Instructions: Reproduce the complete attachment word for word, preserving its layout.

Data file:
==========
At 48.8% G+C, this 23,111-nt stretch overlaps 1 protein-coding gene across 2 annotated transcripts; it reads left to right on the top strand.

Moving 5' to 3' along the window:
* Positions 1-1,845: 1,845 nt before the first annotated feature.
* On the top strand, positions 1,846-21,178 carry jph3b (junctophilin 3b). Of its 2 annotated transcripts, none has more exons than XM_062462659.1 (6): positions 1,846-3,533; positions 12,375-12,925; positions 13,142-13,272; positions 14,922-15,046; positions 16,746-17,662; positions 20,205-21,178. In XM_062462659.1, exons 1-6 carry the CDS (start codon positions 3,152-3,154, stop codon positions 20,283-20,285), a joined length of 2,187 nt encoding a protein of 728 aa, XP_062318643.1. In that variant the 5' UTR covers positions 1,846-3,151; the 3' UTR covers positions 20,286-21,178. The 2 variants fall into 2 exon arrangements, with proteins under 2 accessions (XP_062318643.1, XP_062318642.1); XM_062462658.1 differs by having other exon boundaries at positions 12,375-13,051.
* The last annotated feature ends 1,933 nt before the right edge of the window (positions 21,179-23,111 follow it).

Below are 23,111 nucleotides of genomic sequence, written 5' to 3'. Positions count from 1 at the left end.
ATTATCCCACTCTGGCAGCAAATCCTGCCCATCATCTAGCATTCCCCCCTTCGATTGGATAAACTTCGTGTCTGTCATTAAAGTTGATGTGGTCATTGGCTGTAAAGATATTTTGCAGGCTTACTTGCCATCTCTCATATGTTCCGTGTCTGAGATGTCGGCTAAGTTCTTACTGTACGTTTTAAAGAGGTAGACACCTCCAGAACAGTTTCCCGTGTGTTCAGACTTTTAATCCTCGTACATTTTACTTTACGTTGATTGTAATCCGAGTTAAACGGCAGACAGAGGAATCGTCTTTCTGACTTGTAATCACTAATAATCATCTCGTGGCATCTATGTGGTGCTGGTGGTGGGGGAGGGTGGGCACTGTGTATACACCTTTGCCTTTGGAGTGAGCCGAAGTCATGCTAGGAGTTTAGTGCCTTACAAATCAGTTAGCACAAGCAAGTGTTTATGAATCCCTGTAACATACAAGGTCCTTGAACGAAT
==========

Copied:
At 48.8% G+C, this 23,111-nt stretch overlaps 1 protein-coding gene across 2 annotated transcripts; it reads left to right on the top strand.

Moving 5' to 3' along the window:
* Positions 1-1,845: 1,845 nt before the first annotated feature.
* On the top strand, positions 1,846-21,178 carry jph3b (junctophilin 3b). Of its 2 annotated transcripts, none has more exons than XM_062462659.1 (6): positions 1,846-3,533; positions 12,375-12,925; positions 13,142-13,272; positions 14,922-15,046; positions 16,746-17,662; positions 20,205-21,178. In XM_062462659.1, exons 1-6 carry the CDS (start codon positions 3,152-3,154, stop codon positions 20,283-20,285), a joined length of 2,187 nt encoding a protein of 728 aa, XP_062318643.1. In that variant the 5' UTR covers positions 1,846-3,151; the 3' UTR covers positions 20,286-21,178. The 2 variants fall into 2 exon arrangements, with proteins under 2 accessions (XP_062318643.1, XP_062318642.1); XM_062462658.1 differs by having other exon boundaries at positions 12,375-13,051.
* The last annotated feature ends 1,933 nt before the right edge of the window (positions 21,179-23,111 follow it).

Below are 23,111 nucleotides of genomic sequence, written 5' to 3'. Positions count from 1 at the left end.
ATTATCCCACTCTGGCAGCAAATCCTGCCCATCATCTAGCATTCCCCCCTTCGATTGGATAAACTTCGTGTCTGTCATTAAAGTTGATGTGGTCATTGGCTGTAAAGATATTTTGCAGGCTTACTTGCCATCTCTCATATGTTCCGTGTCTGAGATGTCGGCTAAGTTCTTACTGTACGTTTTAAAGAGGTAGACACCTCCAGAACAGTTTCCCGTGTGTTCAGACTTTTAATCCTCGTACATTTTACTTTACGTTGATTGTAATCCGAGTTAAACGGCAGACAGAGGAATCGTCTTTCTGACTTGTAATCACTAATAATCATCTCGTGGCATCTATGTGGTGCTGGTGGTGGGGGAGGGTGGGCACTGTGTATACACCTTTGCCTTTGGAGTGAGCCGAAGTCATGCTAGGAGTTTAGTGCCTTACAAATCAGTTAGCACAAGCAAGTGTTTATGAATCCCTGTAACATACAAGGTCCTTGAACGAAT